Funny Ha Ha
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One of the beauties of Bujalski's writing and directing is the way little slights resonate with Marnie. She has to hear from Rachel and Dave (Jennifer L. Schaper and Myles Paige) that Alex (Christian Rudder), her longstanding crush, has just broken up with his girlfriend. That's ridiculous: She just ran into him, and he didn't mention that at all. But, as ''Funny Ha Ha" illustrates with great accuracy, that's life.
Structured around nonevent and inaction, Funny Ha Ha recalls Jamie Thraves's 2000 British indie The Low Down, a neglected mini-masterpiece of quarter-life malaise. Bujalski's film likewise thrums with ambivalent dread-underlying the characters' inert indecision is a reluctance to let the rest of their lives begin, not least for fear that it might prove an undifferentiated haze. The final scene is as close to perfection as any Amerindie has come in recent memory-in a single reaction of Marnie's, we see a small but definite shift in perspective; abruptly, Bujalski stops the film, as if there's nothing more to say. It's a wonderful parting shot for a movie that locates the momentous in the mundane.
A nerds dream, Kate Dollenmayer, not so pretty that the good lookin' guys whisk her away, but quirky, and cute enough for the nerds to go bananas. As a twenty-three year-old ex-college student, she is bored out of her mind by paper shuffling jobs and a social whirl that is not unlike dorm life, but more urban trendy in a run down apartment way. Ah, how we remember all those crash pads of yore. Nothing has changed since the sixties. Kate drinks too much, wanders around in a daze too much, and is in love with a guy as dazed and unsure as she. She could have sex anytime with anyone to relieve tension, but has sex not at all. A couple of kisses with a boy here and there are as much as our slackers will chance. I got a kick out of the Russian Scholar Woman's interpretation of Marnie's lifestyle in the commentary feature. She claims that two-hundred years ago falling in love was dangerous. Either you got married, had a family, or you killed yourself. Today, these slackers of the last half century take no risk in love. They merely move in circular social sets defined by their lack of articulation. No one ever says I love you aloud seriously. Every dude and dudette subsists in a soup bowl of ironies.
Bujalski's cast of characters is made up entirely of white urban youth in their early to mid 20's - that awkward period in life after an individual has finished college yet before he has moved on to building his own career and family. Given what appears to be their first real taste of freedom and independence, the characters do little but sit around, get drunk, and talk about their romantic relationships, but Bujalski observes all this without hysteria and judgment, thereby lending the film the aura of real life being caught on film.
The focal point is an attractive young woman named Marnie (Kate Dollenmayer) who drinks a bit too much, seems vaguely directionless and lacking in energy, and is somewhat inexperienced in the ways of love, but who, nevertheless, seems reasonably well grounded and knows her own limits as a person.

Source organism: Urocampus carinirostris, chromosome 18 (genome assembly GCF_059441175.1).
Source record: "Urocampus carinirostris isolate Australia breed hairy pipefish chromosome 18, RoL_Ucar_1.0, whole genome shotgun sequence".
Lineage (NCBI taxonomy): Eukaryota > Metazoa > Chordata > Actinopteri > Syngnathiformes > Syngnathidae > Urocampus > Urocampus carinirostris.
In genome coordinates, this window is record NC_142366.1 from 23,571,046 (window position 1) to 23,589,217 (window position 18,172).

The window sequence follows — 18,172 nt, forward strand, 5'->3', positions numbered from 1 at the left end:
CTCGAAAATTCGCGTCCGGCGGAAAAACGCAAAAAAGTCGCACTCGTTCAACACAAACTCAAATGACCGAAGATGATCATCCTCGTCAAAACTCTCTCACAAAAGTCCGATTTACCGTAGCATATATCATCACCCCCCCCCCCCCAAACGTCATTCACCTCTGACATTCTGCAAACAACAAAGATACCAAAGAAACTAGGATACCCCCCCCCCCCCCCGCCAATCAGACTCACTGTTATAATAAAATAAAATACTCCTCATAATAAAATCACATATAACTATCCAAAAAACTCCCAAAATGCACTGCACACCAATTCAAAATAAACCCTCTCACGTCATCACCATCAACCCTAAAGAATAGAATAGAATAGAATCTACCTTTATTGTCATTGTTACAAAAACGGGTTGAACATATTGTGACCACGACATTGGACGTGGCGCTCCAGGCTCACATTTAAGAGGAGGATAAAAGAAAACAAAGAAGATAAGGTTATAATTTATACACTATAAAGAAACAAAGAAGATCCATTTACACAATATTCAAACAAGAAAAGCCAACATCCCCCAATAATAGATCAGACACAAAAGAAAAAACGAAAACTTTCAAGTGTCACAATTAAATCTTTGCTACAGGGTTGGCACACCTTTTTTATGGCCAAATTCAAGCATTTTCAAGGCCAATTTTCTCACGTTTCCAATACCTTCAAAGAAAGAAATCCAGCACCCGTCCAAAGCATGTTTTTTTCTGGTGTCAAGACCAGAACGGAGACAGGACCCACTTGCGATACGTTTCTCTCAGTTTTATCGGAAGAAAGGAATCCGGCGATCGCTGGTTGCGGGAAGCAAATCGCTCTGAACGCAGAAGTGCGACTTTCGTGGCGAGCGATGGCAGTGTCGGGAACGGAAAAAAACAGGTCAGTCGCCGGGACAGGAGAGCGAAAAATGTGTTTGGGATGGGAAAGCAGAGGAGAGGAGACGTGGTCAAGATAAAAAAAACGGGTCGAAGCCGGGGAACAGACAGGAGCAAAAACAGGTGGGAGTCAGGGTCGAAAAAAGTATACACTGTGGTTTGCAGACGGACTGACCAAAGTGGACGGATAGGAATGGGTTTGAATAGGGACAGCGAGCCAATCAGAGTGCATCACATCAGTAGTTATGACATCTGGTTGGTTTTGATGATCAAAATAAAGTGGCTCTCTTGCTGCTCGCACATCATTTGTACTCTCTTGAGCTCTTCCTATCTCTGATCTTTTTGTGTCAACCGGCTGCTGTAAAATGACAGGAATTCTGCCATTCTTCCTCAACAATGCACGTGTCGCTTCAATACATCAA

"Funny Ha Ha," despite its occasional raggedness and self-indulgence, is blessedly free of contrivance and melodramatics. These may not be the most goal-oriented or socially-conscious youth we've ever encountered in the movies, but neither are they the most troubled or self-destructive. They seem like pretty ordinary kids living in the moment and only vaguely aware that there's a world outside of themselves that they are destined to become a part of in the very near future.
The beauty of the dialogue rests in its ability to capture with uncanny accuracy the way people in the real world actually speak.Read more ›
Most Recent Customer Reviews
If this is where western culture and education have brought us, then please bring an end to both.
This movie is an ode to all those unguided, self-conscious, undecided,... Read more
If you like movies that make you want to stab its actors in the eardrums so they'll be forced to communicate solely through Facebook chat, because it's all they're fit to do, you... Read morePublished on August 9, 2012 by BB-8
I had to see some mumblecore titles for a class. I thought this could be the worst movie ever made, until I saw Hannah Takes the Stairs. This is the 2nd worst movie ever made. Read morePublished on December 4, 2010 by A. Anderson
The 20 somethings here all speak in annoying stop/start semi-phrases, full of 'likes' and 'I means.' Was there actually a script, or did they improvise a lot of this drivel? Read morePublished on February 6, 2010 by Bradley F. Smith
A low budget drama of young American in a search for a partner while all her male acquaintances prefer sharing stories with her and a bed with others. Read morePublished on January 3, 2010 by Michael Kerjman
The only thing worse than some self-conscious dorks are self-conscious dorks on film.... Genuine 100% engineered coolness. Groovy.... Read morePublished on May 10, 2008 by -Ashi-
I don't have much to add to the precise, appreciative reviews posted here. This is indeed a film that draws its audience in mysteriously in spite of the fact that little happens... Read morePublished on September 23, 2007 by Wanda B. Red
A lot of trendy critics are praising this film like it's the future of cinema (the press have dubbed films like this "the mumblecore movement"). Read morePublished on September 22, 2007 by Grigory's Girl